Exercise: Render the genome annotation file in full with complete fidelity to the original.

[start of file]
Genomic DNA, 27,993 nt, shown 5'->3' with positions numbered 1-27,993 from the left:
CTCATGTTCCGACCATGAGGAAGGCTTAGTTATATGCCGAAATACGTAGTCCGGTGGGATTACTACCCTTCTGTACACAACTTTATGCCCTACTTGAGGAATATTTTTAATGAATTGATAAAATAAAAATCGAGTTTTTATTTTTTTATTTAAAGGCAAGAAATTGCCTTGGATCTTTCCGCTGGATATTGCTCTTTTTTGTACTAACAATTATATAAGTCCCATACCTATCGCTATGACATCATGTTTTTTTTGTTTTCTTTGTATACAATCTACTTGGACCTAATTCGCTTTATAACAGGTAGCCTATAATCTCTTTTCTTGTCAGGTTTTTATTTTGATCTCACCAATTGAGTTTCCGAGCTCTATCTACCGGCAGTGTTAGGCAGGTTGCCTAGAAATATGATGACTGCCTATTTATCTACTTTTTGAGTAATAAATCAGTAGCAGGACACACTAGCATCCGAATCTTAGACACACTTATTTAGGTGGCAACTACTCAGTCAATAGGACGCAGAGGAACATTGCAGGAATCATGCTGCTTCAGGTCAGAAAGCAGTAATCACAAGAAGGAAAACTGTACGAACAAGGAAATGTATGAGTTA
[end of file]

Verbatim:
Genomic DNA, 27,993 nt, shown 5'->3' with positions numbered 1-27,993 from the left:
CTCATGTTCCGACCATGAGGAAGGCTTAGTTATATGCCGAAATACGTAGTCCGGTGGGATTACTACCCTTCTGTACACAACTTTATGCCCTACTTGAGGAATATTTTTAATGAATTGATAAAATAAAAATCGAGTTTTTATTTTTTTATTTAAAGGCAAGAAATTGCCTTGGATCTTTCCGCTGGATATTGCTCTTTTTTGTACTAACAATTATATAAGTCCCATACCTATCGCTATGACATCATGTTTTTTTTGTTTTCTTTGTATACAATCTACTTGGACCTAATTCGCTTTATAACAGGTAGCCTATAATCTCTTTTCTTGTCAGGTTTTTATTTTGATCTCACCAATTGAGTTTCCGAGCTCTATCTACCGGCAGTGTTAGGCAGGTTGCCTAGAAATATGATGACTGCCTATTTATCTACTTTTTGAGTAATAAATCAGTAGCAGGACACACTAGCATCCGAATCTTAGACACACTTATTTAGGTGGCAACTACTCAGTCAATAGGACGCAGAGGAACATTGCAGGAATCATGCTGCTTCAGGTCAGAAAGCAGTAATCACAAGAAGGAAAACTGTACGAACAAGGAAATGTATGAGTTA